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Eucalyptus corrugata facts for kids

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Rough fruited mallee
Eucalyptus corrugata habit.jpg
Eucalyptus corrugata growing near Southern Cross
Scientific classification

Eucalyptus corrugata, also known as rough fruited mallee or rib-fruited mallee, is a species of tree or mallee that is endemic to Western Australia. It has rough scaly or fibrous bark on the lower part of its trunk, smooth bark above, glossy, lance-shaped adult leaves, prominently corrugated flower buds arranged in groups of three in leaf axils and ribbed, conical to cup-shaped fruit.

Eucalyptus corrugata - Flickr - Kevin Thiele (1)
flower buds
Eucalyptus corrugata - Flickr - Kevin Thiele


Eucalyptus corrugata is typically a tree that grows to a height of 4 to 15 metres (13 to 49 ft), sometimes a mallee, and forms a lignotuber. The bark on up to 2 m (6 ft 7 in) of the lower part of the trunk is rough, fibrous or flaky, dark brown to greyish. The bark on the upper part of the trunk and on the branches is smooth and grey over salmon pink. Leaves on young plants and on coppice regrowth are glaucous, 55–90 mm (2.2–3.5 in) long and 25–40 mm (0.98–1.57 in) wide. The adult leaves are arranged alternately, thick, the same glossy green on both sides and lance-shaped to curved. They are 90–130 mm (3.5–5.1 in) long and 12–20 mm (0.47–0.79 in) wide on a petiole 12–25 mm (0.47–0.98 in) long. The flower buds are arranged in groups of three in leaf axils on a peduncle 7–18 mm (0.28–0.71 in) long, the individual buds on a pedicel 4–8 mm (0.16–0.31 in) long. Mature buds are pear-shaped to more or less spherical, 10–18 mm (0.39–0.71 in) long and 9–13 mm (0.35–0.51 in) wide with prominent corrugations along the side. The operculum is rounded or flattened, 4–8 mm (0.16–0.31 in) long. Flowering occurs between October and March and the flowers are white. The fruit is a woody cup-shaped to conical capsule 7–15 mm (0.28–0.59 in) long and 11–18 mm (0.43–0.71 in) wide on a pedicel 3–5 mm (0.12–0.20 in) long with ribs along the sides and valves that extend well beyond the rim of the fruit.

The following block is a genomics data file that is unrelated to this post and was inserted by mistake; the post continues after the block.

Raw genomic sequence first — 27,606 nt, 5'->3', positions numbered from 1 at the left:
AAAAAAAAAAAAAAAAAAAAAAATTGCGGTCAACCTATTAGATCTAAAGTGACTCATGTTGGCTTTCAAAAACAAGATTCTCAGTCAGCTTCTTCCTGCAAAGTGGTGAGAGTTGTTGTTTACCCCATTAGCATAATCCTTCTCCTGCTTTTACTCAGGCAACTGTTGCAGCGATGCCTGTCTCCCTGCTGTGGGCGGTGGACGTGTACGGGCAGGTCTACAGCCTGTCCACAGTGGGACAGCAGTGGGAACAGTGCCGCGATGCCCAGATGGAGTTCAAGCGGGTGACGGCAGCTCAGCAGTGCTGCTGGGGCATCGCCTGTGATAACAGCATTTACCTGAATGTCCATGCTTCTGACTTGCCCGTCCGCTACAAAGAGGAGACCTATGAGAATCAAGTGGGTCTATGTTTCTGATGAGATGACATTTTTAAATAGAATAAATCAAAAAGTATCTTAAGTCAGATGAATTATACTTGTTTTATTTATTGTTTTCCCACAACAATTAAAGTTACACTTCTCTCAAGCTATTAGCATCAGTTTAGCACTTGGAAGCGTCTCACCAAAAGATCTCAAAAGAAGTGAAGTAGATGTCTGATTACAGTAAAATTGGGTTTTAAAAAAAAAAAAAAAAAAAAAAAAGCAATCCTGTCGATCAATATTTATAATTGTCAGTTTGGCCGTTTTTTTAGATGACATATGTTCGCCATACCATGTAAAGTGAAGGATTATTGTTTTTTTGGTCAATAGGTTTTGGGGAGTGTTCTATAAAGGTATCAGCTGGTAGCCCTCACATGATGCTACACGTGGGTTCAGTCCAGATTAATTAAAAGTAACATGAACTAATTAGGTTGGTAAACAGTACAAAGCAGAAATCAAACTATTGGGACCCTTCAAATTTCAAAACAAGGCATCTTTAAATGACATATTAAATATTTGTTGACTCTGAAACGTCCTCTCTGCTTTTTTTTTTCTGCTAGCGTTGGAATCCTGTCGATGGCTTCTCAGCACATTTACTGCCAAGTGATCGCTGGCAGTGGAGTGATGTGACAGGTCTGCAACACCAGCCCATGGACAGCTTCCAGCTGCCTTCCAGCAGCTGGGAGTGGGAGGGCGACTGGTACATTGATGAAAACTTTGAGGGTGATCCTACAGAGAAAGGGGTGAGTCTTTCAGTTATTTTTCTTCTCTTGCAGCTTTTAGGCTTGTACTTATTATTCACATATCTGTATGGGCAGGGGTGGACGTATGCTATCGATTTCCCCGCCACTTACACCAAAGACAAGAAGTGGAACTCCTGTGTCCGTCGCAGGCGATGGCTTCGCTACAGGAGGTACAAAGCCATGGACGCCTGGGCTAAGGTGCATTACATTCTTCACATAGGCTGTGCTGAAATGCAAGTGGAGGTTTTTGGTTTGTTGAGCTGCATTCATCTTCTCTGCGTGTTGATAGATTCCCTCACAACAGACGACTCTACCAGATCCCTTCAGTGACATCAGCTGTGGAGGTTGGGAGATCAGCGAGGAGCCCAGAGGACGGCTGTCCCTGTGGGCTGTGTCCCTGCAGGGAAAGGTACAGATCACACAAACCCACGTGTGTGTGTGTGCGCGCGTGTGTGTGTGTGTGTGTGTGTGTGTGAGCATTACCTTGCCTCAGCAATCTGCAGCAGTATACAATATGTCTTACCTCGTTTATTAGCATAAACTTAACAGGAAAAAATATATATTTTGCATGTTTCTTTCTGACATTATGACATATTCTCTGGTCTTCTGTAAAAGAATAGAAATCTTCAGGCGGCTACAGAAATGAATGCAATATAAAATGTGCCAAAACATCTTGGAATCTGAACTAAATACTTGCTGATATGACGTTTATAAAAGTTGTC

Taxonomy and naming

Eucalyptus corrugata was first formally described by the botanist Johann George Luehmann in 1897 in The Victorian Naturalist, from a specimen collected from the Golden Valley near Bullfinch. The specific epithet (corrugata) is a Latin word meaning “wrinkled” or "ridged", referring to the ribbed operculum of the buds.

Distribution and habitat

The rough-fruited mallee is distributed through the Avon Wheatbelt, Coolgardie and Murchison biogeographic regions of Western Australia, especially between Westonia, Mount Jackson, Kalgoorlie and Marvel Loch. It grows in open woodland and shrubland in rocky clay loam soils.

Conservation status

This eucalypt is classified as "not threatened" by the Western Australian Government Department of Parks and Wildlife.

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